Scapens takes us through his 35 years of research in management accounting, initially starting his research in financial accounting where he majored in inflation accounting. Throughout the years, Scapens together with others has been involved in extensive research in this subject.
Together with Burns, Scapens developed the commonly known as the Burns and Scapens framework of management accounting change that explains the reasoning for the slow change process in the management accounting processes.
In the late 90’sThe Chartered Institute of Management Accountants commissioned Scapens to conduct some research on the resistance to change by the management accountant’s profession. The basic study question was ‘why have management accounting practices been slow to change despite the rapidly changing technological an organizational environment in recent decades? This research was triggered by the frequent concerns over scathing criticism that management accounting had lost its relevance and that even the practices considered to be most advanced in this subject were not being adopted widely as earlier anticipated. This research incorporated a number of case studies whose understanding prompted the development of what is today commonly known as the Burns and Scapens Framework on management accounting change.
This framework is founded on three approaches for studying the management accounting change process in an organization. The new Institutional economics (NIE) which uses economics to try and explain the different forms of economic arrangements, the New institutional sociology (NIS) which explores similarities in firms operating in the same fields and the Old Institutional Economies which is a more in-depth approach that studies the impact of the external environment on the organization.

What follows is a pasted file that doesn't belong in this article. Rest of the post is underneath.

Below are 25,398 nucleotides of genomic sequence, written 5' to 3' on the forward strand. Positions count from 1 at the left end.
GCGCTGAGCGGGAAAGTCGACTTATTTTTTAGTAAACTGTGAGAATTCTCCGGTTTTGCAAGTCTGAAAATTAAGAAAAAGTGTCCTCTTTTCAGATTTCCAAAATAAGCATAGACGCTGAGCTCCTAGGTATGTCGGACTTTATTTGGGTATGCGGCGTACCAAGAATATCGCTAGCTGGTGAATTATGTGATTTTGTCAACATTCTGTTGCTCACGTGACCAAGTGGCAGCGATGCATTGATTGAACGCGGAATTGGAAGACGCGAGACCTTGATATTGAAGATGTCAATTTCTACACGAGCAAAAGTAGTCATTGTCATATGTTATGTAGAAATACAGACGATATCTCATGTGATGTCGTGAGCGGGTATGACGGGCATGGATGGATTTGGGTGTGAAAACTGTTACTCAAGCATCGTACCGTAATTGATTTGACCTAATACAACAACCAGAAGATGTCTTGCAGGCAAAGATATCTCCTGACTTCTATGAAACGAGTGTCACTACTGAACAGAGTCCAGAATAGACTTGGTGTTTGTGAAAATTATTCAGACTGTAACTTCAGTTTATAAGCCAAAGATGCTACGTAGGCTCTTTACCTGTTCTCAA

Of particular help in developing their institutional framework on management accounting change was the old OIE which seeks to explore the behavior of managers and the reasoning for such behavior. It specifically explores the rules and routines that shape an organization and how they come about and evolve into organizational practices which lead to a better understanding of management accounting change.
This framework tries to explain the reasoning for the way managers do what they do and why organizations are run the way they are run. Institutions are used to explain the underlying assumptions that act as conditioners for the way people think and behave. There are rules and routines which link the actions of individuals to these institutions. These rules and routines are ‘taken for granted’ by individuals in the organization who follow them in their wake without giving much thought to the source and veracity of such rules. While the rules and routines can be changed from time to time, the institutions, the ‘taken for granted’ ways of thinking may take time to change.